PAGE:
Hull, Elizabeth (2012) 'Paperwork and the contradictions of accountability in a South African hospital.' Journal of the Royal Anthropological Institute, 18 . pp. 613-632.
This paper explores the extent and reach of ‘audit culture’ in a rural government hospital in KwaZulu-Natal, South Africa. I describe the institution’s efforts at instilling a new public sector ethos that involves intensifying mechanisms of audit and self-assessment in the workplace. In a context in which ‘accountability’ has become a key trope of institutional bureaucracy, I explore how employees attempt to conform to the normative moral yardstick imposed by ideas of accountability, whilst also expressing a sense of moral uncertainty and discomfort with these. Drawing on anthropological arguments about the role of documents in mediating social relations, I show that the knowledge collated in document form, rather than corresponding to clinical work carried out in the wards, increasingly is viewed as an end in itself. Global features of audit culture combine with existing workplace hierarchies and nursing practices to produce a locally mediated and meaningful version of accountability.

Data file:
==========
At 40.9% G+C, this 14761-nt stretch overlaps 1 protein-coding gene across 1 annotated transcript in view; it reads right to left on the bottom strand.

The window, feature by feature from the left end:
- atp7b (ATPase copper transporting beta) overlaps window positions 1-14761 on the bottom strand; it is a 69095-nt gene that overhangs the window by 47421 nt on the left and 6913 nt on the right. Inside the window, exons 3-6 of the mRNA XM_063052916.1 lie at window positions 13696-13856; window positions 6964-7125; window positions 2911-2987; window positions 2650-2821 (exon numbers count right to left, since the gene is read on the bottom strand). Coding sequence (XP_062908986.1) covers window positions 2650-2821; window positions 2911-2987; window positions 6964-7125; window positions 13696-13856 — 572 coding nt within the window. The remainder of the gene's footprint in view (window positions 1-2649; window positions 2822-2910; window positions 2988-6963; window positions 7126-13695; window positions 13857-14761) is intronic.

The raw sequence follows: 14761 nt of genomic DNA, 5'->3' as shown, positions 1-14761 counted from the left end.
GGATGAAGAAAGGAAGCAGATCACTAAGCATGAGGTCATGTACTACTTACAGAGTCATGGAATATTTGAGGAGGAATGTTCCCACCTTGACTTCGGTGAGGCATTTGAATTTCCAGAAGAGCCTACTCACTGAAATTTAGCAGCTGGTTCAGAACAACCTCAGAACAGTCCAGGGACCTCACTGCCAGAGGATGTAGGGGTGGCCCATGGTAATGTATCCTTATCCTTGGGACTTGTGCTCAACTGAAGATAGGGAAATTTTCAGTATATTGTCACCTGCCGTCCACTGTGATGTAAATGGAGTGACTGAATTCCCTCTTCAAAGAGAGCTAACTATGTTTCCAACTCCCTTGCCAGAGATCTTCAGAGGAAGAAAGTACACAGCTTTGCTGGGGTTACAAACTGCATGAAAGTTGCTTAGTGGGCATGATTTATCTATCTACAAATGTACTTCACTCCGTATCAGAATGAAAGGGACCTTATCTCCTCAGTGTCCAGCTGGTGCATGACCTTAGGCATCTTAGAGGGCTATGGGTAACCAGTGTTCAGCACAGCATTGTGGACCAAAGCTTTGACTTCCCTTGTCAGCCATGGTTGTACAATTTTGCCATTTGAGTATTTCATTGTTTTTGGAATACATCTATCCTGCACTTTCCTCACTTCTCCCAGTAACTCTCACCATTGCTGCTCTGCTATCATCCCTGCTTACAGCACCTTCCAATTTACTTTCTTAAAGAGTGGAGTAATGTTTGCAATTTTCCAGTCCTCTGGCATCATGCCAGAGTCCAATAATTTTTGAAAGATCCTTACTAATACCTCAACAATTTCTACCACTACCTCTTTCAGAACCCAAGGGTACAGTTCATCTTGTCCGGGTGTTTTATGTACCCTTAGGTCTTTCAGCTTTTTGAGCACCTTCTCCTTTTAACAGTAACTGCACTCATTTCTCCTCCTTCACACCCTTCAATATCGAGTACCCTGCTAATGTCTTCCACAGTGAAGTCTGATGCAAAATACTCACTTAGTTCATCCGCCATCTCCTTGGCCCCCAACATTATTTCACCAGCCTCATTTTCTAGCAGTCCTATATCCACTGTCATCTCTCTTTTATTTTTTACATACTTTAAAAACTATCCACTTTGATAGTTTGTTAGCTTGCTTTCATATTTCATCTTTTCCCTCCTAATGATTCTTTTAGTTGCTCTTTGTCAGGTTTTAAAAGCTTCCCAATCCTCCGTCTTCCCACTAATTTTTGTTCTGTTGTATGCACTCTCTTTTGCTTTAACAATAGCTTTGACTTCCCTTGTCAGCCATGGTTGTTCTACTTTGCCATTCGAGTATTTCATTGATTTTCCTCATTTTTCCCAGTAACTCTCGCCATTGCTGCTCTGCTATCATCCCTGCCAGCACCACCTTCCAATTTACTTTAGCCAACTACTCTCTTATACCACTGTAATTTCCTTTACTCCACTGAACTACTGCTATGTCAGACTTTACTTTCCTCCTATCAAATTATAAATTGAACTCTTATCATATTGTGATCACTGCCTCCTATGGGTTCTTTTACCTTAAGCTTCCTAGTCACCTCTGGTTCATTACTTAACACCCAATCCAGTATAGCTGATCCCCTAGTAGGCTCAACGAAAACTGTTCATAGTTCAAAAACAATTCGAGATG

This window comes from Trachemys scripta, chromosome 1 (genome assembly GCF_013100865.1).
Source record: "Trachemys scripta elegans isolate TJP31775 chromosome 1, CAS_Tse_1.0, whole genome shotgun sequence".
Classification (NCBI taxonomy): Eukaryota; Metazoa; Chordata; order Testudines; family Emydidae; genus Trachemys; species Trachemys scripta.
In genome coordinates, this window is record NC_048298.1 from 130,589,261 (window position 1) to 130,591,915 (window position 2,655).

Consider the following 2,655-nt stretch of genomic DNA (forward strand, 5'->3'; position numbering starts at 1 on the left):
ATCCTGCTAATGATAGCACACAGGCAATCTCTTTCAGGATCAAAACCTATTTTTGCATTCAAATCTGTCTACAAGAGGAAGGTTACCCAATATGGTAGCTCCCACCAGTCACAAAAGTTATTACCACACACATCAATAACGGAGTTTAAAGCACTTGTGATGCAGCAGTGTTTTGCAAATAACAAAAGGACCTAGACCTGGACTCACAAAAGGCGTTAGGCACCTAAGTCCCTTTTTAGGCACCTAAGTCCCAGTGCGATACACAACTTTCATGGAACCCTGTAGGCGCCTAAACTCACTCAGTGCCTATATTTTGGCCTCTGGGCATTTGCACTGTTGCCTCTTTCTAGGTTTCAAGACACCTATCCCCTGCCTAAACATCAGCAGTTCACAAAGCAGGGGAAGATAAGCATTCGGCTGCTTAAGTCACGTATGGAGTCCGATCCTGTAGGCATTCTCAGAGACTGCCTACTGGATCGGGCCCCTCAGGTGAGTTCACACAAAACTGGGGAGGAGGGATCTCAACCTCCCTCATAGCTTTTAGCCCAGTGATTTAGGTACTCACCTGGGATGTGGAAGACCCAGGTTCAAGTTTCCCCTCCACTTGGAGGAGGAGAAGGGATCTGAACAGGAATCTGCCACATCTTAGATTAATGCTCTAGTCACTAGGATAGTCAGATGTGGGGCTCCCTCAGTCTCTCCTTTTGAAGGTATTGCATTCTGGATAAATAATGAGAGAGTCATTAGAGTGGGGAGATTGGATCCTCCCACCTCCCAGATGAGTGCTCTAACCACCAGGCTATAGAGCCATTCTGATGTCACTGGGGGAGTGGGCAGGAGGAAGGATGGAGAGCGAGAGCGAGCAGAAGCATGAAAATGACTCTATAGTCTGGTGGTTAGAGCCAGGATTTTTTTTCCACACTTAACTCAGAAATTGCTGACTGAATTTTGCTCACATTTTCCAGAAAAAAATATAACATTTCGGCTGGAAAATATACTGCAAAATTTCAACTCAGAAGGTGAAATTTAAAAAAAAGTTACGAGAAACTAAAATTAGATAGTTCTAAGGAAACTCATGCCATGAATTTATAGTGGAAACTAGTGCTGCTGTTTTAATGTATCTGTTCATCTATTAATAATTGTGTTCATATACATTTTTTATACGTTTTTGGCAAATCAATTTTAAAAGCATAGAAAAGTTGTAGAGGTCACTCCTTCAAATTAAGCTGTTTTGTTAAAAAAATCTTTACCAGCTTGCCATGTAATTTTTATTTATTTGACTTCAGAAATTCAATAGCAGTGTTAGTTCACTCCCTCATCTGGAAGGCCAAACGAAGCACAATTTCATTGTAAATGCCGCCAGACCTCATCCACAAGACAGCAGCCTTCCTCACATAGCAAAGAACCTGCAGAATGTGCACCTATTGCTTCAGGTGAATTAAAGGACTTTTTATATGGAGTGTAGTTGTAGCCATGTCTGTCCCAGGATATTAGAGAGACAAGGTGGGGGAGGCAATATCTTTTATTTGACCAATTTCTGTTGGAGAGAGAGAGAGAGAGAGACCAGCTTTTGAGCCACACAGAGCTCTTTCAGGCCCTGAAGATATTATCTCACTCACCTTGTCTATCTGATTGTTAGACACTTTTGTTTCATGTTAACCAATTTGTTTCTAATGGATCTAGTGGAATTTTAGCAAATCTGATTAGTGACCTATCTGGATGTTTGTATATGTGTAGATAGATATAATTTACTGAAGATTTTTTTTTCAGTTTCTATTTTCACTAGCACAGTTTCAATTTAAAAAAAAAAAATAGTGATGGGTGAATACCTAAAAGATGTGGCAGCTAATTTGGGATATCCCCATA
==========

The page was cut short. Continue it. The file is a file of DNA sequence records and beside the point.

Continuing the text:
|Item Type:||Journal Article|
|SOAS Departments & Centres:||Faculty of Arts and Humanities > Department of Anthropology and Sociology|
|Subjects:||G Geography. Anthropology. Recreation > GN Anthropology|
|ISSN:||13590987 (print); 14679655 (online)|
|Depositing User:||Elizabeth Hull|
|Date Deposited:||21 Nov 2011 16:38|
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